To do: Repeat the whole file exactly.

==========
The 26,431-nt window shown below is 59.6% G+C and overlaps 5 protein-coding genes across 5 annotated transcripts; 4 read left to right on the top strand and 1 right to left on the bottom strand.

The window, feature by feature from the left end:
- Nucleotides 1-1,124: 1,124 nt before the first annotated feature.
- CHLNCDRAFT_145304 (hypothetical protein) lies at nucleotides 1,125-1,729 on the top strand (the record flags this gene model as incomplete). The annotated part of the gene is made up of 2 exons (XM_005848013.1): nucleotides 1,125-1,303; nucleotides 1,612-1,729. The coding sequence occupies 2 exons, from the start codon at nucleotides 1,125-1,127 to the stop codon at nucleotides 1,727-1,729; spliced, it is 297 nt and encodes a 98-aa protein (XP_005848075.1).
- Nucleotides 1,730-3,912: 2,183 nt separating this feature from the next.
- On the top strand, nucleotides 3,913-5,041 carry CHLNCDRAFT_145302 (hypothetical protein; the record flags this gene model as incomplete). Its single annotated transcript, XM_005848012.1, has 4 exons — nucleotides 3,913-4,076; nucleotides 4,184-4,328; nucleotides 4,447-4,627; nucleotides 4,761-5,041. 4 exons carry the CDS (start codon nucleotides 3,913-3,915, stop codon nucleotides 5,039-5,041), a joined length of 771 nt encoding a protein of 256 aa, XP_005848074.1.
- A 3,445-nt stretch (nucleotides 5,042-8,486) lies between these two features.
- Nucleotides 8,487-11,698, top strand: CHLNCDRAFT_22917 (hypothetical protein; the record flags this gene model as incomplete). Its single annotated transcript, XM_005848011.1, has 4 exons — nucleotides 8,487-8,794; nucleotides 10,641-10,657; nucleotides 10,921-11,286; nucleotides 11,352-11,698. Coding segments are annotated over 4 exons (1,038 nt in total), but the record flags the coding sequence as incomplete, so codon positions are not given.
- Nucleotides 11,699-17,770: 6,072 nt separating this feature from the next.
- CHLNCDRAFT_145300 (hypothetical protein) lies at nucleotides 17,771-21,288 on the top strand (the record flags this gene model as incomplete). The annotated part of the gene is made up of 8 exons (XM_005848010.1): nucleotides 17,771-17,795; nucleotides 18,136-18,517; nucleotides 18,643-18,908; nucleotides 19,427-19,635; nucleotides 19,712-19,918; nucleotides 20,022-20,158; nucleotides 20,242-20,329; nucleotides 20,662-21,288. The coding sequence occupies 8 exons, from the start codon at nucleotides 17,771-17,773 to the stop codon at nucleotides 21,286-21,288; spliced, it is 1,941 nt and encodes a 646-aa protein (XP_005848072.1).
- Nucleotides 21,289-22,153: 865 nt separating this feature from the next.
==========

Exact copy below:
The 26,431-nt window shown below is 59.6% G+C and overlaps 5 protein-coding genes across 5 annotated transcripts; 4 read left to right on the top strand and 1 right to left on the bottom strand.

The window, feature by feature from the left end:
- Nucleotides 1-1,124: 1,124 nt before the first annotated feature.
- CHLNCDRAFT_145304 (hypothetical protein) lies at nucleotides 1,125-1,729 on the top strand (the record flags this gene model as incomplete). The annotated part of the gene is made up of 2 exons (XM_005848013.1): nucleotides 1,125-1,303; nucleotides 1,612-1,729. The coding sequence occupies 2 exons, from the start codon at nucleotides 1,125-1,127 to the stop codon at nucleotides 1,727-1,729; spliced, it is 297 nt and encodes a 98-aa protein (XP_005848075.1).
- Nucleotides 1,730-3,912: 2,183 nt separating this feature from the next.
- On the top strand, nucleotides 3,913-5,041 carry CHLNCDRAFT_145302 (hypothetical protein; the record flags this gene model as incomplete). Its single annotated transcript, XM_005848012.1, has 4 exons — nucleotides 3,913-4,076; nucleotides 4,184-4,328; nucleotides 4,447-4,627; nucleotides 4,761-5,041. 4 exons carry the CDS (start codon nucleotides 3,913-3,915, stop codon nucleotides 5,039-5,041), a joined length of 771 nt encoding a protein of 256 aa, XP_005848074.1.
- A 3,445-nt stretch (nucleotides 5,042-8,486) lies between these two features.
- Nucleotides 8,487-11,698, top strand: CHLNCDRAFT_22917 (hypothetical protein; the record flags this gene model as incomplete). Its single annotated transcript, XM_005848011.1, has 4 exons — nucleotides 8,487-8,794; nucleotides 10,641-10,657; nucleotides 10,921-11,286; nucleotides 11,352-11,698. Coding segments are annotated over 4 exons (1,038 nt in total), but the record flags the coding sequence as incomplete, so codon positions are not given.
- Nucleotides 11,699-17,770: 6,072 nt separating this feature from the next.
- CHLNCDRAFT_145300 (hypothetical protein) lies at nucleotides 17,771-21,288 on the top strand (the record flags this gene model as incomplete). The annotated part of the gene is made up of 8 exons (XM_005848010.1): nucleotides 17,771-17,795; nucleotides 18,136-18,517; nucleotides 18,643-18,908; nucleotides 19,427-19,635; nucleotides 19,712-19,918; nucleotides 20,022-20,158; nucleotides 20,242-20,329; nucleotides 20,662-21,288. The coding sequence occupies 8 exons, from the start codon at nucleotides 17,771-17,773 to the stop codon at nucleotides 21,286-21,288; spliced, it is 1,941 nt and encodes a 646-aa protein (XP_005848072.1).
- Nucleotides 21,289-22,153: 865 nt separating this feature from the next.